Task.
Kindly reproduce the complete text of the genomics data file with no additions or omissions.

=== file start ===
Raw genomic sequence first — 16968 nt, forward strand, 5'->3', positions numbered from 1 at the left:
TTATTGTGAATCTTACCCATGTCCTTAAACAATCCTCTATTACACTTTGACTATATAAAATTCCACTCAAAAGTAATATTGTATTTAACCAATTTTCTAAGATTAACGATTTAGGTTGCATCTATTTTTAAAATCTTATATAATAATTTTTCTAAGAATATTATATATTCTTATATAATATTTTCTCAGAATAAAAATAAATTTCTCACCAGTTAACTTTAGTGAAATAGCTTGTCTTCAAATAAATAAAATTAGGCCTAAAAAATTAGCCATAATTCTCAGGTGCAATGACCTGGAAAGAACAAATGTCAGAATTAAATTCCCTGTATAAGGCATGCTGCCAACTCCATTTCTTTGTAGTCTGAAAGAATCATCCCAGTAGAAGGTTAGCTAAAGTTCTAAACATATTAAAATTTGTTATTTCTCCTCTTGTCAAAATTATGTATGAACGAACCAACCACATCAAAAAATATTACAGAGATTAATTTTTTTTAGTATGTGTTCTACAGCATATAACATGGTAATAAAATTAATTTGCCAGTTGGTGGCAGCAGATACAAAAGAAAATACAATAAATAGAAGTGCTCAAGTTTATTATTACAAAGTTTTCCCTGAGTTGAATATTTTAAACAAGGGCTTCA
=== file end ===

Raw genomic sequence first — 16968 nt, forward strand, 5'->3', positions numbered from 1 at the left:
TTATTGTGAATCTTACCCATGTCCTTAAACAATCCTCTATTACACTTTGACTATATAAAATTCCACTCAAAAGTAATATTGTATTTAACCAATTTTCTAAGATTAACGATTTAGGTTGCATCTATTTTTAAAATCTTATATAATAATTTTTCTAAGAATATTATATATTCTTATATAATATTTTCTCAGAATAAAAATAAATTTCTCACCAGTTAACTTTAGTGAAATAGCTTGTCTTCAAATAAATAAAATTAGGCCTAAAAAATTAGCCATAATTCTCAGGTGCAATGACCTGGAAAGAACAAATGTCAGAATTAAATTCCCTGTATAAGGCATGCTGCCAACTCCATTTCTTTGTAGTCTGAAAGAATCATCCCAGTAGAAGGTTAGCTAAAGTTCTAAACATATTAAAATTTGTTATTTCTCCTCTTGTCAAAATTATGTATGAACGAACCAACCACATCAAAAAATATTACAGAGATTAATTTTTTTTAGTATGTGTTCTACAGCATATAACATGGTAATAAAATTAATTTGCCAGTTGGTGGCAGCAGATACAAAAGAAAATACAATAAATAGAAGTGCTCAAGTTTATTATTACAAAGTTTTCCCTGAGTTGAATATTTTAAACAAGGGCTTCA